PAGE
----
Being so successful and wealthy at such a young age has its drawbacks. There is not nearly enough life experience to anticipate or plan for problems to arise and in 2006 Zuckerberg faced his first unanticipated challenge. His Harvard friends who created Harvard Connection claimed that Zuckerberg stole their idea, and insisted the software developer needed to pay for their business losses. Zuckerberg maintained that the ideas were based on two very different types of social networks but, after lawyers searched Zuckerberg’s records, incriminating Instant Messages revealed that Zuckerberg may have intentionally stolen the intellectual property of Harvard Connection and offered Facebook users’ private information to his friends. Zuckerberg later apologized for the incriminating messages, saying he regretted them. “If you’re going to go on to build a service that is influential and that a lot of people rely on, then you need to be mature, right?”, he said in an interview with The New Yorker. An initial settlement of $65 million was reached between the two parties, but the legal dispute over the matter continued well into 2011, after Narendra and the Winklevosses claimed they were misled in regards to the value of their stock. On May 17, 2011 Cameron and Tyler Winklevoss filed another lawsuit against the owner of Facebook Mark Zuckerberg to the U.S. Supreme Court. That was the latest attempt of the brothers to make the court reconsider the case.
Although public criticism was simmering, Zuckerberg and Facebook continued to succeed. Time magazine named him Person of the Year in 2010, and Vanity Fair placed him at the top of their New Establishment list. Forbes also ranked Zuckerberg at No. 35—beating out Apple CEO Steve Jobs—on its “400” list, estimating his net worth to be $6.9 billion.
May of 2012 was a life changing time for Zuckerberg with two major events: Facebook had its initial public offering, which raised $16 billion, making it the biggest internet IPO in history and on the next day he wed his longtime girlfriend, Priscilla Chan. About 100 people gathered at the couple’s Palo Alto home.
Zuckerberg’s current net worth is considered $33.1 billion, putting him at No. 16 in Forbes ranking of the world’s billionaires. More impressively, he is one of just three people who currently have more billions under their belt than years lived. Although living moderately lavish, he seems to prefer spending his money on trying to make the world a better place. In 2010, Chan and Zuckerberg joined Giving Pledge, an effort led by Microsoft founder Bill Gates and Berkshire Hathaway CEO Warren Buffett to get the country’s richest people to donate most of their wealth. “I’m really focused on connecting the world. That’s my main thing, and you’re primarily focused on children,” said Zuckerberg, turning to Chan. “And we’re able to do some of this work together, which is neat…There are interesting overlaps.” Chan, 29, and Zuckerberg, 30, have made philanthropy a central theme of their life together. The two made the largest charitable gift on record for 2013. That $1.1 billion donation was on top of another $500 million the couple gave a year earlier to the Silicon Valley foundation, which helps donors allocate their gifts. He was the most charitable philanthropist in 2013. He has also donated a lot of money to Newark, New Jersey’s public school system and his nonprofit Internet.org.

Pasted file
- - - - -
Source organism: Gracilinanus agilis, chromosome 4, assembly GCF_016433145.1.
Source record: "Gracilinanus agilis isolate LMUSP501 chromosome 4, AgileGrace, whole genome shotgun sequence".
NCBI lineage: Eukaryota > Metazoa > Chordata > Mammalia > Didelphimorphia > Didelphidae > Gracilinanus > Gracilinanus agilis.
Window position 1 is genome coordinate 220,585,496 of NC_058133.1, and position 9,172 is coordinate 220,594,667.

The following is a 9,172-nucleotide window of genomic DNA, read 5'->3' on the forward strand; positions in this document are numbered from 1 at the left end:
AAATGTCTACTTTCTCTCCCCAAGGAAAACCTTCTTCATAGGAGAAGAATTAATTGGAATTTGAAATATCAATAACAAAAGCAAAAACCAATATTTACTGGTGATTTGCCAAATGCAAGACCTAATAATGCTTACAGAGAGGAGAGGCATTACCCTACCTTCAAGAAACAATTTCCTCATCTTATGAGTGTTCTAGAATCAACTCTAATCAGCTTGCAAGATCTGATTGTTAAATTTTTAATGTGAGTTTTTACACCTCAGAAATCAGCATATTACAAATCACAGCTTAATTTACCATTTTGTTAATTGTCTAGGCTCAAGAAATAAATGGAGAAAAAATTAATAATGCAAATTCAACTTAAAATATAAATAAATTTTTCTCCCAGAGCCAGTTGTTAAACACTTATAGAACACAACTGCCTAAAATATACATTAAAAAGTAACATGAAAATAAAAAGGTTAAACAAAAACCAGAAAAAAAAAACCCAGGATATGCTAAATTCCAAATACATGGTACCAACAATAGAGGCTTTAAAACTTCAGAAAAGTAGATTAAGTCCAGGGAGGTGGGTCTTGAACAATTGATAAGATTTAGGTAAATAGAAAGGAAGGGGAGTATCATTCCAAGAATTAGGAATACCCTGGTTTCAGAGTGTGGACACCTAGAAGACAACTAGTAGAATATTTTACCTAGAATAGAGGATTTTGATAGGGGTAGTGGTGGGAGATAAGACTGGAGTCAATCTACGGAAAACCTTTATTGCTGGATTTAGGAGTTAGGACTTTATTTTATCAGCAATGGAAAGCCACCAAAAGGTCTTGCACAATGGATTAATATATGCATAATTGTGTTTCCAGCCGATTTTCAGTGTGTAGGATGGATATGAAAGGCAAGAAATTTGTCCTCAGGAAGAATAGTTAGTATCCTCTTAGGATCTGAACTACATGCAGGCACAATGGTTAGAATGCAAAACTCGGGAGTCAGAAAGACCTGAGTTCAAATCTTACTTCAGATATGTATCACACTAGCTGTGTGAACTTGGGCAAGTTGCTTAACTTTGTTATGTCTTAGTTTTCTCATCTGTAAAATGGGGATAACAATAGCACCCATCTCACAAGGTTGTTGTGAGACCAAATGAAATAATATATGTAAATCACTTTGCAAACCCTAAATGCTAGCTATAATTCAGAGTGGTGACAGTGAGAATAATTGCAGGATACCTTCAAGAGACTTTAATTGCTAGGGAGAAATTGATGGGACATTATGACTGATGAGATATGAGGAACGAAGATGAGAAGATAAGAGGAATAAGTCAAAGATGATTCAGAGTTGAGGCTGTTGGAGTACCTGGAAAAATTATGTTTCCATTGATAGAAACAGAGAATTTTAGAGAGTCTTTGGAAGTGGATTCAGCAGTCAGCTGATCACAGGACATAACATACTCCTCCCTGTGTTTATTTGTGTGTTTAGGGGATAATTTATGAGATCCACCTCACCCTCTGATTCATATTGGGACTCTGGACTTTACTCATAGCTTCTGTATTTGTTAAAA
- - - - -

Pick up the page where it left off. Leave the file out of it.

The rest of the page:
“I just think that philanthropy is a fancy way to say that you care about others and that you want to serve others. And that’s been a part of me for as long as I can remember,” said Chan, fresh from a pediatrics residency shift at the University of California, San Francisco medical center, where she works primarily with underserved, immigrant families. “It’s really important to me that we use this opportunity to continue to give back and create even more change to affect other people’s lives.”